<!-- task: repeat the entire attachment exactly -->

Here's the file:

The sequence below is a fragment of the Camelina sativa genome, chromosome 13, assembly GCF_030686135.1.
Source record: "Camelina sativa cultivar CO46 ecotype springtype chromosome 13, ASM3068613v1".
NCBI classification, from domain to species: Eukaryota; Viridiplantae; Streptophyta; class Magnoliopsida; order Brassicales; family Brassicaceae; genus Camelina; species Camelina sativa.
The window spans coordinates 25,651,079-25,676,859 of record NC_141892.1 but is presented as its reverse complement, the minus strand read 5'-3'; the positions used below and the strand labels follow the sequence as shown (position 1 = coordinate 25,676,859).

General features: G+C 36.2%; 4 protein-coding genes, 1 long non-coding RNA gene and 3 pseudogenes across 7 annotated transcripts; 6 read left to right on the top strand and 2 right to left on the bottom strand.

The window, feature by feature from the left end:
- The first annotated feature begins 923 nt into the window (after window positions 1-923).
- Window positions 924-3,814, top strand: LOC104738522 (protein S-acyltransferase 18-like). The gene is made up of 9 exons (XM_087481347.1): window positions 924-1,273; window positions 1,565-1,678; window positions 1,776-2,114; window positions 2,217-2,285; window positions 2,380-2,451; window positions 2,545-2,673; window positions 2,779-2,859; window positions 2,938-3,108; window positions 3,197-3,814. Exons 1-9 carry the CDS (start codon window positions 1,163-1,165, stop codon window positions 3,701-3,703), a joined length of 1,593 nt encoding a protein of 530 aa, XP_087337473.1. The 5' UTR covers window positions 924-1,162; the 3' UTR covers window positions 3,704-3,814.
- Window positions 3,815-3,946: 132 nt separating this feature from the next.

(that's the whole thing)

The sequence below is a fragment of the Camelina sativa genome, chromosome 13, assembly GCF_030686135.1.
Source record: "Camelina sativa cultivar CO46 ecotype springtype chromosome 13, ASM3068613v1".
NCBI classification, from domain to species: Eukaryota; Viridiplantae; Streptophyta; class Magnoliopsida; order Brassicales; family Brassicaceae; genus Camelina; species Camelina sativa.
The window spans coordinates 25,651,079-25,676,859 of record NC_141892.1 but is presented as its reverse complement, the minus strand read 5'-3'; the positions used below and the strand labels follow the sequence as shown (position 1 = coordinate 25,676,859).

General features: G+C 36.2%; 4 protein-coding genes, 1 long non-coding RNA gene and 3 pseudogenes across 7 annotated transcripts; 6 read left to right on the top strand and 2 right to left on the bottom strand.

The window, feature by feature from the left end:
- The first annotated feature begins 923 nt into the window (after window positions 1-923).
- Window positions 924-3,814, top strand: LOC104738522 (protein S-acyltransferase 18-like). The gene is made up of 9 exons (XM_087481347.1): window positions 924-1,273; window positions 1,565-1,678; window positions 1,776-2,114; window positions 2,217-2,285; window positions 2,380-2,451; window positions 2,545-2,673; window positions 2,779-2,859; window positions 2,938-3,108; window positions 3,197-3,814. Exons 1-9 carry the CDS (start codon window positions 1,163-1,165, stop codon window positions 3,701-3,703), a joined length of 1,593 nt encoding a protein of 530 aa, XP_087337473.1. The 5' UTR covers window positions 924-1,162; the 3' UTR covers window positions 3,704-3,814.
- Window positions 3,815-3,946: 132 nt separating this feature from the next.